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MyBnk is kicking off Talk Money Week with 5 top tips for adults to talk about money during the cost-of-living crisis.

Talk Money week is a UK awareness initiative taking place from 7-11th November, run by The Money and Pensions Service. It aims to kickstart conversations on everything from budgeting and banking to saving and pensions.  

With inflation rising to just over 10%, energy price caps jumping by 80% and a steady climb in interest rates, this is an uncertain and worrying time for many. Recent polling showed two-thirds of Brits are worried about being able to afford everyday essentials such as food and fuel. However, 55% of people in Britain don’t feel comfortable opening up about their financial worries. 

 People who talk about money are more likely to: 

  • make better and less risky financial decisions 
  • have stronger personal relationships 
  • help their children form good lifetime money habits 
  • feel less stressed or anxious and more in control 

 (Money and Pensions Service) 

Talking about money clearly has huge benefits, and the earlier you start the better! Our financial education experts have come up with five top tips to help you discuss money with young people in your lives in these challenging financial times. 

 

1. Don’t be afraid to talk and be open 

Money can be a taboo topic. People often find it hard to talk about money due to shame, anxiety, and fear of being a burden to others. It can feel even more daunting talking to young people about money when you are the adult, but the more open and honest you can be, the more likely they are to develop a healthy relationship with their finances.

You don’t have to share every detail of your personal finances but beginning conversations about the fact money is finite and the true cost of what you are spending money on can be a great start. 

2. Find out what they already know 

Ask the young people in your life what they already know about finances, particularly what they might have heard about the cost-of-living crisis and energy bills. You may find that they are hearing all kinds of information from unreliable sources and are more worried than they need to be. 

If you don’t talk, there is no way of knowing if young people have misconceptions about money that could become deeply held beliefs.  

3. Model good habits            

The earlier someone builds good financial habits, the more likely they are to keep them in the future. Talk to the young people in your life about some of your good money habits. For example, do you take a packed lunch to work? Do you walk instead of paying for transport? Do you sell items you no longer use or need online? There are all kinds of good money habits and you will certainly have some of these. See if they can think of any of their own.

Think about habits around the cost of living too – can you talk about and model habits like turning off lights in empty rooms, turning off plugs at the wall and using cheaper appliances in the house? You could even make it into a competition to see who can save the most energy.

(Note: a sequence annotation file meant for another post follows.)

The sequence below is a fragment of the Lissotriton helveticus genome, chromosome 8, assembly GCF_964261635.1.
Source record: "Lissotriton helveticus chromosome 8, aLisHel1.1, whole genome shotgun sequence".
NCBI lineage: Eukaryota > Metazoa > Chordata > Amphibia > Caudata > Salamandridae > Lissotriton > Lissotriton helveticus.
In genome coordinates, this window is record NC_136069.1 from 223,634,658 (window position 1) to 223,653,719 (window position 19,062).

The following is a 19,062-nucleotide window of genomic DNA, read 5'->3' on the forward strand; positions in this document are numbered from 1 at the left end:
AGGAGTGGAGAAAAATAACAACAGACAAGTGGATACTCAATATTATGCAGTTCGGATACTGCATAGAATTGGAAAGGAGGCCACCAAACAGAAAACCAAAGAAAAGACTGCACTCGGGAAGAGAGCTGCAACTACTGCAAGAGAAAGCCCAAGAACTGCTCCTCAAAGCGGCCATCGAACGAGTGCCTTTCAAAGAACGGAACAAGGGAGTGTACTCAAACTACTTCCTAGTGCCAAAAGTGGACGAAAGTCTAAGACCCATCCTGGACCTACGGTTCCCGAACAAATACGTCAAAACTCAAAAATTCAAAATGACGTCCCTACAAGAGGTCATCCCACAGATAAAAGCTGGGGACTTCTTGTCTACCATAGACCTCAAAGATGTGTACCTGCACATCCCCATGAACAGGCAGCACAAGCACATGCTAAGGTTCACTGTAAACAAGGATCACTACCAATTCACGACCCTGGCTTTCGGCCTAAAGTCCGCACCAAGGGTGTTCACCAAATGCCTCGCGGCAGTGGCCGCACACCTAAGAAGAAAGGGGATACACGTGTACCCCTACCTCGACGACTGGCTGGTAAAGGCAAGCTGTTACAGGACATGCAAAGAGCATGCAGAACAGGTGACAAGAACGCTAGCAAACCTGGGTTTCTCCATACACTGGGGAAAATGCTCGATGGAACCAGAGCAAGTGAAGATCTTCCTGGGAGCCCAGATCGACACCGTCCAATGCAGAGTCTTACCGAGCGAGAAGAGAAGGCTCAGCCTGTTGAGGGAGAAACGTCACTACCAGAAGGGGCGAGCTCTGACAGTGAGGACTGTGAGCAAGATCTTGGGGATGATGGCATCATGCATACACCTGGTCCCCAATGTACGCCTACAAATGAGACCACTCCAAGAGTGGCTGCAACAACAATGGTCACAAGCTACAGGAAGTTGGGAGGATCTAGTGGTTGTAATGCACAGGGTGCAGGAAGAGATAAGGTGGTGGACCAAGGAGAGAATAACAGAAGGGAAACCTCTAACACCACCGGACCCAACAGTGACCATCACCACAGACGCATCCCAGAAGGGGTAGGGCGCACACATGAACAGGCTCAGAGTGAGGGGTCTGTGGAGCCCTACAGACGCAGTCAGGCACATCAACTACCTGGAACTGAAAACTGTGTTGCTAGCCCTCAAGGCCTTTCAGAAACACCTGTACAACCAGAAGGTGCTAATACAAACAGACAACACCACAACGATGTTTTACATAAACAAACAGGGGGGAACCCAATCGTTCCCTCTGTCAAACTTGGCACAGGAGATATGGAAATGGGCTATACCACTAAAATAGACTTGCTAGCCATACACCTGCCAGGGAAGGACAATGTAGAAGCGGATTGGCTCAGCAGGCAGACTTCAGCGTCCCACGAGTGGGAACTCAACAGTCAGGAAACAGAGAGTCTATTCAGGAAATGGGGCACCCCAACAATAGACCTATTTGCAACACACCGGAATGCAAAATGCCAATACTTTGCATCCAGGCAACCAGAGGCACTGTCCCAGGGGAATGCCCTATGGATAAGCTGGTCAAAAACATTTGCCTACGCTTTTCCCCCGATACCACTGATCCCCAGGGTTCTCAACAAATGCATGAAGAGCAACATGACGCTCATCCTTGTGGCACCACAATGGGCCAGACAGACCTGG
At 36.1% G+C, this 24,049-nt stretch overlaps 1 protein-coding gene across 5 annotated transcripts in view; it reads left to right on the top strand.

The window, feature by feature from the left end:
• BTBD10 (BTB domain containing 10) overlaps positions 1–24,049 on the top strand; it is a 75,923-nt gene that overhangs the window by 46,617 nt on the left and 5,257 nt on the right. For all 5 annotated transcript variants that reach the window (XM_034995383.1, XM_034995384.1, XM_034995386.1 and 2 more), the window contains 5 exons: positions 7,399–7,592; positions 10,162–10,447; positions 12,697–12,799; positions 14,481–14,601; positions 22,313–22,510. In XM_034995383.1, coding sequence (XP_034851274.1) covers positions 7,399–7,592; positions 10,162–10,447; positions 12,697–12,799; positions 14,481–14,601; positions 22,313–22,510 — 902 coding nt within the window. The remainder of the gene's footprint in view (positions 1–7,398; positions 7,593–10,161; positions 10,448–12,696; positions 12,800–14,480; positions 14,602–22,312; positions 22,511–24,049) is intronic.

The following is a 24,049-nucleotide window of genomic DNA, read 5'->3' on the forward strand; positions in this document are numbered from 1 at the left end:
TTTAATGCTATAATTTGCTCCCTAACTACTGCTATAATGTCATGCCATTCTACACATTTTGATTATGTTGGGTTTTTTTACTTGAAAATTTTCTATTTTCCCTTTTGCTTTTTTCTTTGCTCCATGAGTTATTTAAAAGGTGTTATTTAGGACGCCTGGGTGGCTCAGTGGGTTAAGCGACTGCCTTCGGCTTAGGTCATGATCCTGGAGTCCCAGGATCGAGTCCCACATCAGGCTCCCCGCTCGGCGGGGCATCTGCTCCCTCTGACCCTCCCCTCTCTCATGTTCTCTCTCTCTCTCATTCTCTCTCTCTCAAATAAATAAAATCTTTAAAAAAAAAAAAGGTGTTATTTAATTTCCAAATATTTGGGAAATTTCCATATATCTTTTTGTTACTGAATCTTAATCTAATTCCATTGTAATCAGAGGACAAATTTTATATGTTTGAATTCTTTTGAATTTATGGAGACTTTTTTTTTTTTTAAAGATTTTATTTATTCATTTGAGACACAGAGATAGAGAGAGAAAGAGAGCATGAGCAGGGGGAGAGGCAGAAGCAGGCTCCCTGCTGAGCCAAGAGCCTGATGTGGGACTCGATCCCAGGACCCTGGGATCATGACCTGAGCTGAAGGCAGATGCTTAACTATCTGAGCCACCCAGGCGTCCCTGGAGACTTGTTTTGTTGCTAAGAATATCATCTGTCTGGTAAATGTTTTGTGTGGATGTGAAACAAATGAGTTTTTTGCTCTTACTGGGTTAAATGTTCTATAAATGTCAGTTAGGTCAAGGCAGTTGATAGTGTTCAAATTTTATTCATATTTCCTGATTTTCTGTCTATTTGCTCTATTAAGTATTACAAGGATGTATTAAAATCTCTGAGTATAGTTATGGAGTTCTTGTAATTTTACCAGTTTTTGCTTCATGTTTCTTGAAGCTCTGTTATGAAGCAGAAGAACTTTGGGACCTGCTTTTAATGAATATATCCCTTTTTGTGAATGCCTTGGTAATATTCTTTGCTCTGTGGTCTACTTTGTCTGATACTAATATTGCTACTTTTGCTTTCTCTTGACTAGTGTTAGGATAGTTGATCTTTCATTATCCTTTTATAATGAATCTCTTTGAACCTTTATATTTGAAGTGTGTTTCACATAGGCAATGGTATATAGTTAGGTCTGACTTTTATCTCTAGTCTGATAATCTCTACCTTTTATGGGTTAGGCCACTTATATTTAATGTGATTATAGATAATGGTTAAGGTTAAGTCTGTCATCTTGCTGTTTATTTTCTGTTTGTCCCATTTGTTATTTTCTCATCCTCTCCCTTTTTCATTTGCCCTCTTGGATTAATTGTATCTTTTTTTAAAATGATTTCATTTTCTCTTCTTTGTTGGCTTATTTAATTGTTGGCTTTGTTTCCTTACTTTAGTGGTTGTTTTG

4. Start talking budgets with them 

Talking about practical ways to manage your money can remove some of the fear and  lack of control you may have around it in these challenging financial times. Show the young people in your life how you budget and see if you can do some practice budgeting together. For instance, you could budget food shops or holidays with young people. 

Some banking apps provide insights on spending and can help them understand the difference between their needs and wants. Starling, Monzo, Daily Budget and Yolt are some to consider. Otherwise, a good old-fashioned Excel spreadsheet will do the trick. 

5. Give them some financial independence 

Having their own money to budget and look after can really help young people understand its value. If you know young people who are earning, encourage them to think about how many hours it took them to save up for something before they could afford to buy it. An allowance for young children can give them this sense of control and responsibility. Have conversations about how they can be careful with their money, and remind them that they won’t have any more until their next allowance day if they spend it all.

Encouraging them to practice saving can also set them up for the future. Talk about saving and see how much is practical for them to put away. Remember, little and often can really add up so even if a very young person is just saving 50p a week this consistent habit could be better than a one-off big save! 

Find free Talk Money Week resources for parents and teachers on our free resources page.

The MyBnk Team

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